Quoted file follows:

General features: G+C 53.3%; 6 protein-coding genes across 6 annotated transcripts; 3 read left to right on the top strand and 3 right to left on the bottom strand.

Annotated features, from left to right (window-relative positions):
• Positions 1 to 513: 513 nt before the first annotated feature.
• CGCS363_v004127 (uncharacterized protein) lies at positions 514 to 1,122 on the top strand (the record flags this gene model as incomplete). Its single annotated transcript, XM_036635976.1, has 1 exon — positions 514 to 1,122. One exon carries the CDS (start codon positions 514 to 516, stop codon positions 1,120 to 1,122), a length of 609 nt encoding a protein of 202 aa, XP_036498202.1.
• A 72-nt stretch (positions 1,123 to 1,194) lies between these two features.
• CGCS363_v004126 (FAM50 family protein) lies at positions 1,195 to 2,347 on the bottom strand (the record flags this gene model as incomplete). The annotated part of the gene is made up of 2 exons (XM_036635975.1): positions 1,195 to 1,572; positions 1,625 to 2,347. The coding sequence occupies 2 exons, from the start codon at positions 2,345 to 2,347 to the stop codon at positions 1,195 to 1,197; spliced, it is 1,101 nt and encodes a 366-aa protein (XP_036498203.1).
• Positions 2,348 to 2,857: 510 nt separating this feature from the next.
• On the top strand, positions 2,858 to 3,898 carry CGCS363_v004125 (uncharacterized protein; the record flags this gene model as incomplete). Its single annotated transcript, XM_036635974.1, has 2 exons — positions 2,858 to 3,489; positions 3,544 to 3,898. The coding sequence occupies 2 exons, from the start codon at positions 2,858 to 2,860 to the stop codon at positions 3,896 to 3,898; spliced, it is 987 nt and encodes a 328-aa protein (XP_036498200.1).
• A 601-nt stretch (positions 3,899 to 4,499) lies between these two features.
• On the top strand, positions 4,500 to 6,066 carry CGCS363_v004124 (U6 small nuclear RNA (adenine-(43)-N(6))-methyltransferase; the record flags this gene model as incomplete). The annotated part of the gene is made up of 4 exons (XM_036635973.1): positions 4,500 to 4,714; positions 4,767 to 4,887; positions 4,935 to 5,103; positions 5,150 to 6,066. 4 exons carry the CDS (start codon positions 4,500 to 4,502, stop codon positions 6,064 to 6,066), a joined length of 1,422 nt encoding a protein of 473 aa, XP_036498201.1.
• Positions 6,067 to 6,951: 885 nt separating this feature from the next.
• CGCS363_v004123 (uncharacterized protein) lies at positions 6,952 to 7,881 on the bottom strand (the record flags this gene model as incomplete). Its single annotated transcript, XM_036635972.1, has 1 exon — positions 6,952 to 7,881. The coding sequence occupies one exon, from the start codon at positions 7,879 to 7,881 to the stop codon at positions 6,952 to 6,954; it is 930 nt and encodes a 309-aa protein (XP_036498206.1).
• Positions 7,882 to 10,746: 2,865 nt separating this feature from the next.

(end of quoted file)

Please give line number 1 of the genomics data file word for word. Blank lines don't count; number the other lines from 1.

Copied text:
General features: G+C 53.3%; 6 protein-coding genes across 6 annotated transcripts; 3 read left to right on the top strand and 3 right to left on the bottom strand.